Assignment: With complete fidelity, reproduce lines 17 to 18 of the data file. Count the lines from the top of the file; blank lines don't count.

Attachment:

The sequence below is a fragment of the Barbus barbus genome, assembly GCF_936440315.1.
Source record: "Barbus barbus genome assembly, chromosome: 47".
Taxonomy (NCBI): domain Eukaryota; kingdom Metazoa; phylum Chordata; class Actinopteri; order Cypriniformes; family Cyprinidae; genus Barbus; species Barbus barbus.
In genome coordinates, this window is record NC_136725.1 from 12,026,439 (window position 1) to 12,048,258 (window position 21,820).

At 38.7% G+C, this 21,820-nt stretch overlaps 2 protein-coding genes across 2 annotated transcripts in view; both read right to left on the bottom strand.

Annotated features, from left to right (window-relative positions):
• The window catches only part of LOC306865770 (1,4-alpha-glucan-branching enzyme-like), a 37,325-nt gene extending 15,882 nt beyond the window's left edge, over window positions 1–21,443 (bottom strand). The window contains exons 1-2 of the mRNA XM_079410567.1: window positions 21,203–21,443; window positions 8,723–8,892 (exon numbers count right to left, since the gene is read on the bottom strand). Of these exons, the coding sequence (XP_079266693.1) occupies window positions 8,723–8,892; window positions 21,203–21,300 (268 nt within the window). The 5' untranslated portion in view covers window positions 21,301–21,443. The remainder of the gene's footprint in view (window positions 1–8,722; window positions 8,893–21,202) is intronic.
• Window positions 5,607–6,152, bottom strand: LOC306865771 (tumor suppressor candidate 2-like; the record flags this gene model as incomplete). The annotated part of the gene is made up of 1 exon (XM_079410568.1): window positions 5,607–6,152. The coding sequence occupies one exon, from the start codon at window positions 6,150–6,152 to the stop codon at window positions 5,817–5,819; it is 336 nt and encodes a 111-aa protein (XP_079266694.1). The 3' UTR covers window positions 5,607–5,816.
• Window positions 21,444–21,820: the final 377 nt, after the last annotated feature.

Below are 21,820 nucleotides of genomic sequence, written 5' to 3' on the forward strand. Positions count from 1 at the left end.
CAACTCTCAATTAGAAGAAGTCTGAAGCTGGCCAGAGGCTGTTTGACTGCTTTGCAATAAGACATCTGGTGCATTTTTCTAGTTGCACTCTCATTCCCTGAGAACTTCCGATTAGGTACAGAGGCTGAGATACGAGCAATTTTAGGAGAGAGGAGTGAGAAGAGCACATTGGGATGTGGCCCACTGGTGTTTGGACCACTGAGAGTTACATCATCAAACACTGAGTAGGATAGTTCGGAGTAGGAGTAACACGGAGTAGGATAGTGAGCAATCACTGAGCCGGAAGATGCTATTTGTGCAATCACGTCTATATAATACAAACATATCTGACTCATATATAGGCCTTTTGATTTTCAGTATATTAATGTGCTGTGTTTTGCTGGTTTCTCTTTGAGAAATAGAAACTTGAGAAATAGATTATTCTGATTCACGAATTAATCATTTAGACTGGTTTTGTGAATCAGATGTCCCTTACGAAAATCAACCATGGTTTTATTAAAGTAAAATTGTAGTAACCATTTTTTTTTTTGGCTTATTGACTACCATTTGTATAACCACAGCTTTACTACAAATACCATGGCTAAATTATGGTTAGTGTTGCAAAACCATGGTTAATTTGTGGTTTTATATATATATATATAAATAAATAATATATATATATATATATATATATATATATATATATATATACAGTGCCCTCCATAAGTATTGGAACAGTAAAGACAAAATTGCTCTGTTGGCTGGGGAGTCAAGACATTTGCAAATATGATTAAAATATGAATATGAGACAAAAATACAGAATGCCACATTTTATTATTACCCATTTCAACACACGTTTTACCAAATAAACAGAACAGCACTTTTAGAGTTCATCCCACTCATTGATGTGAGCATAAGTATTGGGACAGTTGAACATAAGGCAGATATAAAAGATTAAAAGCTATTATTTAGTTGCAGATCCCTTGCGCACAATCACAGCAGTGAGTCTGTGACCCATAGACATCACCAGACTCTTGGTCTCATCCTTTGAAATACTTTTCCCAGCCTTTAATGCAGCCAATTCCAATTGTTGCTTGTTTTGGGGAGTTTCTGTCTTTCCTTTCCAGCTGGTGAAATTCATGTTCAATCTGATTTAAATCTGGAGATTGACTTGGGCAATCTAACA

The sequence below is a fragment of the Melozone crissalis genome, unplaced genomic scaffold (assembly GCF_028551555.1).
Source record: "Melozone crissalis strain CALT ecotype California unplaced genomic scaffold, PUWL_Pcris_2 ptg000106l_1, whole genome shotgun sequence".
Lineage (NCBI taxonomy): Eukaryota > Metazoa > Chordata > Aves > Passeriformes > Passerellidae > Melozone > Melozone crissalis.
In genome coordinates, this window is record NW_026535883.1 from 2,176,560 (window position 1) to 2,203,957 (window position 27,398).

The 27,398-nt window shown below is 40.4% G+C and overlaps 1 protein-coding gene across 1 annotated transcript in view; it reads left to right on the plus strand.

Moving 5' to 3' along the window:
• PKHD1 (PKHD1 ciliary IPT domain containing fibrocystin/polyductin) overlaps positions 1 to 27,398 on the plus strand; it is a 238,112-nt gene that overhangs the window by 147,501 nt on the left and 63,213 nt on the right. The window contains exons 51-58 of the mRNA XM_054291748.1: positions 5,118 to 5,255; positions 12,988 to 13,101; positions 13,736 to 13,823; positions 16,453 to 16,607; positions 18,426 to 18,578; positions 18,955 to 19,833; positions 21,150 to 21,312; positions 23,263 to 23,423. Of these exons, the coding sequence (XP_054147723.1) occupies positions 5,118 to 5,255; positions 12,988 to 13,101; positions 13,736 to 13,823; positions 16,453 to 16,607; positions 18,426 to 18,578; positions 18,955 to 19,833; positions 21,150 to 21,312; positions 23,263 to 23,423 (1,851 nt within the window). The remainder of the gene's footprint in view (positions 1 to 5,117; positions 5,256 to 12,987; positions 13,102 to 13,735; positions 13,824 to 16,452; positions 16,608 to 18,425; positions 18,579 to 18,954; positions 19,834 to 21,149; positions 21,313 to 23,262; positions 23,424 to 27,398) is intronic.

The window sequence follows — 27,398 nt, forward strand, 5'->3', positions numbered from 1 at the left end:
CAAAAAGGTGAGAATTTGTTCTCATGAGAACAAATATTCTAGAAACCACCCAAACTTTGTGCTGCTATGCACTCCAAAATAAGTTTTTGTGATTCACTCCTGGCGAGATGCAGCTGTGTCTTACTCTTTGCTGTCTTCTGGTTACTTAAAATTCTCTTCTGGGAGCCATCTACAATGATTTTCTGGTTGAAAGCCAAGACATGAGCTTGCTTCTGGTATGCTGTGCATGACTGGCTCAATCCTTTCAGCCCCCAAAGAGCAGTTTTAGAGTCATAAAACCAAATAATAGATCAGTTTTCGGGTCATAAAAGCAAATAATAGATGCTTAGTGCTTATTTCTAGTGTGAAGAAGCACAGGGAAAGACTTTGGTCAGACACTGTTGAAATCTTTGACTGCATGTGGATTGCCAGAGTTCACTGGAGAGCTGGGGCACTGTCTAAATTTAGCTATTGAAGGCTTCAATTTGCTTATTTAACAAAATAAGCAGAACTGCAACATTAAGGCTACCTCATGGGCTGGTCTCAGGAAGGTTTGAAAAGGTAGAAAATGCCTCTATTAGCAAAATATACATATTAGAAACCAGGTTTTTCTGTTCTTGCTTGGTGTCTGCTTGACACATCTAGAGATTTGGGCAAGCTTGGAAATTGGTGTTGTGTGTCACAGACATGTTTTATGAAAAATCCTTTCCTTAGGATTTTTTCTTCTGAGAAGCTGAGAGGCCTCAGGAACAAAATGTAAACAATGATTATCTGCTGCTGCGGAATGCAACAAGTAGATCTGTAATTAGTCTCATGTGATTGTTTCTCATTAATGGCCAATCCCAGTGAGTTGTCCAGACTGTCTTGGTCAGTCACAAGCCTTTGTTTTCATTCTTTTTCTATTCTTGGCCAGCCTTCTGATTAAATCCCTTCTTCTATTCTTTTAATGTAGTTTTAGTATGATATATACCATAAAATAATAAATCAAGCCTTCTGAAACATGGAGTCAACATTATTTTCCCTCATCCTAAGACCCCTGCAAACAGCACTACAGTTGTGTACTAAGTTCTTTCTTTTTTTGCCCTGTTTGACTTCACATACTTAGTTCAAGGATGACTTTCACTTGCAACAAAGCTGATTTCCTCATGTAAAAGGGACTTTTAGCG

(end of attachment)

Moving 5' to 3' along the window:
• PKHD1 (PKHD1 ciliary IPT domain containing fibrocystin/polyductin) overlaps positions 1 to 27,398 on the plus strand; it is a 238,112-nt gene that overhangs the window by 147,501 nt on the left and 63,213 nt on the right. The window contains exons 51-58 of the mRNA XM_054291748.1: positions 5,118 to 5,255; positions 12,988 to 13,101; positions 13,736 to 13,823; positions 16,453 to 16,607; positions 18,426 to 18,578; positions 18,955 to 19,833; positions 21,150 to 21,312; positions 23,263 to 23,423. Of these exons, the coding sequence (XP_054147723.1) occupies positions 5,118 to 5,255; positions 12,988 to 13,101; positions 13,736 to 13,823; positions 16,453 to 16,607; positions 18,426 to 18,578; positions 18,955 to 19,833; positions 21,150 to 21,312; positions 23,263 to 23,423 (1,851 nt within the window). The remainder of the gene's footprint in view (positions 1 to 5,117; positions 5,256 to 12,987; positions 13,102 to 13,735; positions 13,824 to 16,452; positions 16,608 to 18,425; positions 18,579 to 18,954; positions 19,834 to 21,149; positions 21,313 to 23,262; positions 23,424 to 27,398) is intronic.